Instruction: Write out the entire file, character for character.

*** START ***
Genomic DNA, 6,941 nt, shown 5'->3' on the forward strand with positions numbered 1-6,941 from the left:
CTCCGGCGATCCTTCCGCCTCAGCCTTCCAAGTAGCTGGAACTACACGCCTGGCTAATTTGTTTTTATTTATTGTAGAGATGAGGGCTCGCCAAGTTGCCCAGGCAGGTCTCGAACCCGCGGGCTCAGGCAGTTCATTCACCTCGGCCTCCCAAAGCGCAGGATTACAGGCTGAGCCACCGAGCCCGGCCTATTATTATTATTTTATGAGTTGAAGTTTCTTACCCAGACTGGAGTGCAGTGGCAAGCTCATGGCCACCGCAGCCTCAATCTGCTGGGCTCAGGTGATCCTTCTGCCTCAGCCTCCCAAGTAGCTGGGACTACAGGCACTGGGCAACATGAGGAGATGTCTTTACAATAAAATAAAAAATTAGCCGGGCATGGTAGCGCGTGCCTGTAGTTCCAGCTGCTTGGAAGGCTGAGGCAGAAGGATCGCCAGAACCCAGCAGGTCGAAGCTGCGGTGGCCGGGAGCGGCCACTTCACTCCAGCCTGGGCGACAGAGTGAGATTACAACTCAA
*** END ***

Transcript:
Genomic DNA, 6,941 nt, shown 5'->3' on the forward strand with positions numbered 1-6,941 from the left:
CTCCGGCGATCCTTCCGCCTCAGCCTTCCAAGTAGCTGGAACTACACGCCTGGCTAATTTGTTTTTATTTATTGTAGAGATGAGGGCTCGCCAAGTTGCCCAGGCAGGTCTCGAACCCGCGGGCTCAGGCAGTTCATTCACCTCGGCCTCCCAAAGCGCAGGATTACAGGCTGAGCCACCGAGCCCGGCCTATTATTATTATTTTATGAGTTGAAGTTTCTTACCCAGACTGGAGTGCAGTGGCAAGCTCATGGCCACCGCAGCCTCAATCTGCTGGGCTCAGGTGATCCTTCTGCCTCAGCCTCCCAAGTAGCTGGGACTACAGGCACTGGGCAACATGAGGAGATGTCTTTACAATAAAATAAAAAATTAGCCGGGCATGGTAGCGCGTGCCTGTAGTTCCAGCTGCTTGGAAGGCTGAGGCAGAAGGATCGCCAGAACCCAGCAGGTCGAAGCTGCGGTGGCCGGGAGCGGCCACTTCACTCCAGCCTGGGCGACAGAGTGAGATTACAACTCAA